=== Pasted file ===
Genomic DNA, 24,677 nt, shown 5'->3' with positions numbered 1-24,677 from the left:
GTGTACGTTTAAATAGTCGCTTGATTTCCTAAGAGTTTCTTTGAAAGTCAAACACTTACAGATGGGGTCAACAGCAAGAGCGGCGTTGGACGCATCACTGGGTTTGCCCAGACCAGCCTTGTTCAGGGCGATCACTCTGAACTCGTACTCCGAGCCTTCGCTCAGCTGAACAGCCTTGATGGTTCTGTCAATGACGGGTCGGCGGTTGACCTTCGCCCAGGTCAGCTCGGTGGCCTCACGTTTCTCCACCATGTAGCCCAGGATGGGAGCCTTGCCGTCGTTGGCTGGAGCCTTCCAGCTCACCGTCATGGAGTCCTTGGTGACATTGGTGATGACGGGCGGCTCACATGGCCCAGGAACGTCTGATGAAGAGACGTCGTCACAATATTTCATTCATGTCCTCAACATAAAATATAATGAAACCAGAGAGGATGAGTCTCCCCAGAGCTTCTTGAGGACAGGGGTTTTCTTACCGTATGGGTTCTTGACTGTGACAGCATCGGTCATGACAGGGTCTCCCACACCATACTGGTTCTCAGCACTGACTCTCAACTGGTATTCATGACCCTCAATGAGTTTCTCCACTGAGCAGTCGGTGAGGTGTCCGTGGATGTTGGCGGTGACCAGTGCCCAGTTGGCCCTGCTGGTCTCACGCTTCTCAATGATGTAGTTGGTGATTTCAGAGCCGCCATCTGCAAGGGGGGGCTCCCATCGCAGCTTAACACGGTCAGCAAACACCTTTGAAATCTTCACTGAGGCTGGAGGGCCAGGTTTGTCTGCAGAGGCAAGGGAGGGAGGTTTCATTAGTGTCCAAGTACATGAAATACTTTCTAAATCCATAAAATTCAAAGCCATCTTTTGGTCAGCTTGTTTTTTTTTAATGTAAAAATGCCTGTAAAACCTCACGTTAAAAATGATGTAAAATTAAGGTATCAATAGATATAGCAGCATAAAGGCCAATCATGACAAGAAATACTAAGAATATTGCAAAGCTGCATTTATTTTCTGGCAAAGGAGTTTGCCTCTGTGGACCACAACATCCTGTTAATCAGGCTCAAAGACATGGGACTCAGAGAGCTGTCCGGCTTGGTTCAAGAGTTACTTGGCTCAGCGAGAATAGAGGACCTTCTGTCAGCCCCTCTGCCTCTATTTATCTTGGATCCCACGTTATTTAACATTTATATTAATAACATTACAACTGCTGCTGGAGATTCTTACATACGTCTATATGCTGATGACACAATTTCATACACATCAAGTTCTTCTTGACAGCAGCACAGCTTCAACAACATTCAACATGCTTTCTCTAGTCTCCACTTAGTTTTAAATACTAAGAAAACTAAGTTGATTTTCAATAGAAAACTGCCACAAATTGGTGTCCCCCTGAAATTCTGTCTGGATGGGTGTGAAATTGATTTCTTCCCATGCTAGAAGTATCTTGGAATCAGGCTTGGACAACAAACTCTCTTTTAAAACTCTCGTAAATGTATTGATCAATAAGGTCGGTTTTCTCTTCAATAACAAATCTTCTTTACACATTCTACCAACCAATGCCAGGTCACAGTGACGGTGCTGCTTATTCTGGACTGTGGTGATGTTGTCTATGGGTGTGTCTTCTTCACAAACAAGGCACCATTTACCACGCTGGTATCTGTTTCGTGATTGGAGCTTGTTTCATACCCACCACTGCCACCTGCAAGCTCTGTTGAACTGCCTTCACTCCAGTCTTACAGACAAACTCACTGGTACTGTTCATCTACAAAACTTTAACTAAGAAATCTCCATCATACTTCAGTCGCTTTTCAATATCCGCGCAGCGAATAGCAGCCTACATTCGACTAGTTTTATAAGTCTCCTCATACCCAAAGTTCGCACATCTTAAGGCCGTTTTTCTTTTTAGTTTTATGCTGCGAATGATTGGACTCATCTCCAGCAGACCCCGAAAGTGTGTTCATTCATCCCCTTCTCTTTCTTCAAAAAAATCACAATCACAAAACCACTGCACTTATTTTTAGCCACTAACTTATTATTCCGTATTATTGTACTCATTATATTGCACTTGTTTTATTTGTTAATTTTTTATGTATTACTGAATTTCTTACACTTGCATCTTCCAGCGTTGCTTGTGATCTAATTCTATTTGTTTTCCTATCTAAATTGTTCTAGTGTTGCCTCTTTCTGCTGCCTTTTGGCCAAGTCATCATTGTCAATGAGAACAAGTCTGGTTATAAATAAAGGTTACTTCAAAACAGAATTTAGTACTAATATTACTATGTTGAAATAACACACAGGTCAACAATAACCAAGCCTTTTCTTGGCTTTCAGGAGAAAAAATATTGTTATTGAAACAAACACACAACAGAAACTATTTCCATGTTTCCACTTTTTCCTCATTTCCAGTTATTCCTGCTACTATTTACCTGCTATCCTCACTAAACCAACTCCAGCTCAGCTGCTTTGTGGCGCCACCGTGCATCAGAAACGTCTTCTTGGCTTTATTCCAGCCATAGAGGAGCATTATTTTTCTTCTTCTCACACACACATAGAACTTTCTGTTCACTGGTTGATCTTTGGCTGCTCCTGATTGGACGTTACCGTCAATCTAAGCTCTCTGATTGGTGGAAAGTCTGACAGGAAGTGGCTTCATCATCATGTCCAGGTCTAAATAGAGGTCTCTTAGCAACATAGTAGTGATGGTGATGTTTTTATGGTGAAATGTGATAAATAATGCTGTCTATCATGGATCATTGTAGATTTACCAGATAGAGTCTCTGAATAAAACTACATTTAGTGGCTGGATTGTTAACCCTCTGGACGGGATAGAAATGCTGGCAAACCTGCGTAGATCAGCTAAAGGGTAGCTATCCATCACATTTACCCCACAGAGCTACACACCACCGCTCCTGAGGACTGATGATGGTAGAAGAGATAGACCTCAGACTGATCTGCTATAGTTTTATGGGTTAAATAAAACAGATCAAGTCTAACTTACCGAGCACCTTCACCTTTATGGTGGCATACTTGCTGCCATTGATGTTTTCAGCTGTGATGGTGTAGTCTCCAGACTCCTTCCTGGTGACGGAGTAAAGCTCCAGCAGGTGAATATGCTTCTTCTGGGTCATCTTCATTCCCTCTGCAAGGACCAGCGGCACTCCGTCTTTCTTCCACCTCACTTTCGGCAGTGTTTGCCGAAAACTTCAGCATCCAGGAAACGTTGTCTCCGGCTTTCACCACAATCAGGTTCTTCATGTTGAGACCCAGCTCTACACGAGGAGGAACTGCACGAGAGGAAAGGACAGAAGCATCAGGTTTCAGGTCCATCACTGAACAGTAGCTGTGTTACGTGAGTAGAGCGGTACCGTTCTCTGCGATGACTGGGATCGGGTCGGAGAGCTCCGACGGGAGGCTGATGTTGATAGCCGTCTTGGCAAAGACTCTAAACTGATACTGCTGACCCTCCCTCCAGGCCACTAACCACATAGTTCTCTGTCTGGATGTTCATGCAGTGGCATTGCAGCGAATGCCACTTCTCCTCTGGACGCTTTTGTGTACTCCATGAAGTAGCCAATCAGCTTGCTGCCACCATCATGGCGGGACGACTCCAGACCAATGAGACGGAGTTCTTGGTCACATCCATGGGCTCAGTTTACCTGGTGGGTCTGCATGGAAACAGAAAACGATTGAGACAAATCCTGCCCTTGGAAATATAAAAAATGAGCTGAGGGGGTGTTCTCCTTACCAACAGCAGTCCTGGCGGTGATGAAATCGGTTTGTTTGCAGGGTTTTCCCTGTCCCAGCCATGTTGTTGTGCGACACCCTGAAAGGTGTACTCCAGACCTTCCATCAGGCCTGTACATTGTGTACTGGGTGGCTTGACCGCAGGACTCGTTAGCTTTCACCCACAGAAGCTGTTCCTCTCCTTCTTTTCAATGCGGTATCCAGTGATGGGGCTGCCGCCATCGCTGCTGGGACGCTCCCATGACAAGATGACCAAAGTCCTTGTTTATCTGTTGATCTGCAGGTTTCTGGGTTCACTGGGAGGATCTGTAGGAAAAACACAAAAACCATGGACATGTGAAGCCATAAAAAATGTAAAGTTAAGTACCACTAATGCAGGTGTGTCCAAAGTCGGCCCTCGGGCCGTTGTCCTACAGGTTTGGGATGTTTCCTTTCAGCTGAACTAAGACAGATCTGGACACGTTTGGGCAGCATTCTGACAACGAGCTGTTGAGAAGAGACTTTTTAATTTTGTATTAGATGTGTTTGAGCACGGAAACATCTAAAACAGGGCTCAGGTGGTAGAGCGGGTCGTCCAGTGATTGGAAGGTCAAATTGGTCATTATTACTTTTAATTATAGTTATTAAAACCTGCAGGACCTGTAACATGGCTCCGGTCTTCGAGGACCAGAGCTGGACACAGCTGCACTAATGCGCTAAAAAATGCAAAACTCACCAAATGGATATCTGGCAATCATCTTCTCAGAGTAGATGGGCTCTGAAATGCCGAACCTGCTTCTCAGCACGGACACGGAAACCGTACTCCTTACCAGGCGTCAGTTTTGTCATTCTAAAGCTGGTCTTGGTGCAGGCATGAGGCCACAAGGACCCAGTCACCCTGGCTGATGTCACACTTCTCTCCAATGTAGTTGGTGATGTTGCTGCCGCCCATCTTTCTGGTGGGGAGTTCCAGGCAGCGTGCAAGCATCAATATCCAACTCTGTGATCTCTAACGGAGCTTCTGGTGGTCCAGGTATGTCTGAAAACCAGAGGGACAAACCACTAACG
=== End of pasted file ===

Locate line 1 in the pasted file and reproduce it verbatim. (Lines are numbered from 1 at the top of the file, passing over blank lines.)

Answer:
Genomic DNA, 24,677 nt, shown 5'->3' with positions numbered 1-24,677 from the left: